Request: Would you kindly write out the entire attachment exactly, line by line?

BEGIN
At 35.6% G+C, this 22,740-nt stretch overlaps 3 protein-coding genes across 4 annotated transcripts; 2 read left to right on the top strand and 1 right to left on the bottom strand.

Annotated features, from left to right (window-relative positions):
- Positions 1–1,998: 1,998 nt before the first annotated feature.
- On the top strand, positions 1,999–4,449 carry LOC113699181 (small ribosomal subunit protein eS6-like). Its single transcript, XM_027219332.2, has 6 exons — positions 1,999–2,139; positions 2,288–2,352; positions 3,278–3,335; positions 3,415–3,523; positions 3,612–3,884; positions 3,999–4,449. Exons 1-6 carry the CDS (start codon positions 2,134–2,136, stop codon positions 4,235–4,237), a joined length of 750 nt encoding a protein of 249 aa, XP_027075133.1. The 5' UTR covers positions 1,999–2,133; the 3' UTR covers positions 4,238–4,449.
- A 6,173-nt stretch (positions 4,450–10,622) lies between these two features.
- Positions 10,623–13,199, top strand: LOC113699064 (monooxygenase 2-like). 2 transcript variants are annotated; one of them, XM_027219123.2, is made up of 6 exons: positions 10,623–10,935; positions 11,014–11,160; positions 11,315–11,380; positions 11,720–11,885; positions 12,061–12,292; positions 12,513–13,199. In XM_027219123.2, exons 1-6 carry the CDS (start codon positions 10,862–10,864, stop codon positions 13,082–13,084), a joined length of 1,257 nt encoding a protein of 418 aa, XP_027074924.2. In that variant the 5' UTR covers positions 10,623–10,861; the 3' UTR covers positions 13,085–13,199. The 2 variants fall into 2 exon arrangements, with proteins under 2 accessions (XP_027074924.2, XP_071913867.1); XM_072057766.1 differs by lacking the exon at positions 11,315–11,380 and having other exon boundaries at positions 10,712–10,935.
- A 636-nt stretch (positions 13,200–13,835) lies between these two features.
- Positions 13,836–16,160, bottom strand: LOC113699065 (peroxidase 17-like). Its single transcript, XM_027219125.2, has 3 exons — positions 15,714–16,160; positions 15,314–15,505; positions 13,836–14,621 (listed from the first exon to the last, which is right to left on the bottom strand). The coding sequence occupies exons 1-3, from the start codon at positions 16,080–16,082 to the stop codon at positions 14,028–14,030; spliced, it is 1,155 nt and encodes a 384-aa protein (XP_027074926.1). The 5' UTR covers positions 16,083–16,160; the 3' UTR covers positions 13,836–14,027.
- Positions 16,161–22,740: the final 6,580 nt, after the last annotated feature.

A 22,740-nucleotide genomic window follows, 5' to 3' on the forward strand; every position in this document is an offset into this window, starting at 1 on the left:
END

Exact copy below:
At 35.6% G+C, this 22,740-nt stretch overlaps 3 protein-coding genes across 4 annotated transcripts; 2 read left to right on the top strand and 1 right to left on the bottom strand.

Annotated features, from left to right (window-relative positions):
- Positions 1–1,998: 1,998 nt before the first annotated feature.
- On the top strand, positions 1,999–4,449 carry LOC113699181 (small ribosomal subunit protein eS6-like). Its single transcript, XM_027219332.2, has 6 exons — positions 1,999–2,139; positions 2,288–2,352; positions 3,278–3,335; positions 3,415–3,523; positions 3,612–3,884; positions 3,999–4,449. Exons 1-6 carry the CDS (start codon positions 2,134–2,136, stop codon positions 4,235–4,237), a joined length of 750 nt encoding a protein of 249 aa, XP_027075133.1. The 5' UTR covers positions 1,999–2,133; the 3' UTR covers positions 4,238–4,449.
- A 6,173-nt stretch (positions 4,450–10,622) lies between these two features.
- Positions 10,623–13,199, top strand: LOC113699064 (monooxygenase 2-like). 2 transcript variants are annotated; one of them, XM_027219123.2, is made up of 6 exons: positions 10,623–10,935; positions 11,014–11,160; positions 11,315–11,380; positions 11,720–11,885; positions 12,061–12,292; positions 12,513–13,199. In XM_027219123.2, exons 1-6 carry the CDS (start codon positions 10,862–10,864, stop codon positions 13,082–13,084), a joined length of 1,257 nt encoding a protein of 418 aa, XP_027074924.2. In that variant the 5' UTR covers positions 10,623–10,861; the 3' UTR covers positions 13,085–13,199. The 2 variants fall into 2 exon arrangements, with proteins under 2 accessions (XP_027074924.2, XP_071913867.1); XM_072057766.1 differs by lacking the exon at positions 11,315–11,380 and having other exon boundaries at positions 10,712–10,935.
- A 636-nt stretch (positions 13,200–13,835) lies between these two features.
- Positions 13,836–16,160, bottom strand: LOC113699065 (peroxidase 17-like). Its single transcript, XM_027219125.2, has 3 exons — positions 15,714–16,160; positions 15,314–15,505; positions 13,836–14,621 (listed from the first exon to the last, which is right to left on the bottom strand). The coding sequence occupies exons 1-3, from the start codon at positions 16,080–16,082 to the stop codon at positions 14,028–14,030; spliced, it is 1,155 nt and encodes a 384-aa protein (XP_027074926.1). The 5' UTR covers positions 16,083–16,160; the 3' UTR covers positions 13,836–14,027.
- Positions 16,161–22,740: the final 6,580 nt, after the last annotated feature.

A 22,740-nucleotide genomic window follows, 5' to 3' on the forward strand; every position in this document is an offset into this window, starting at 1 on the left: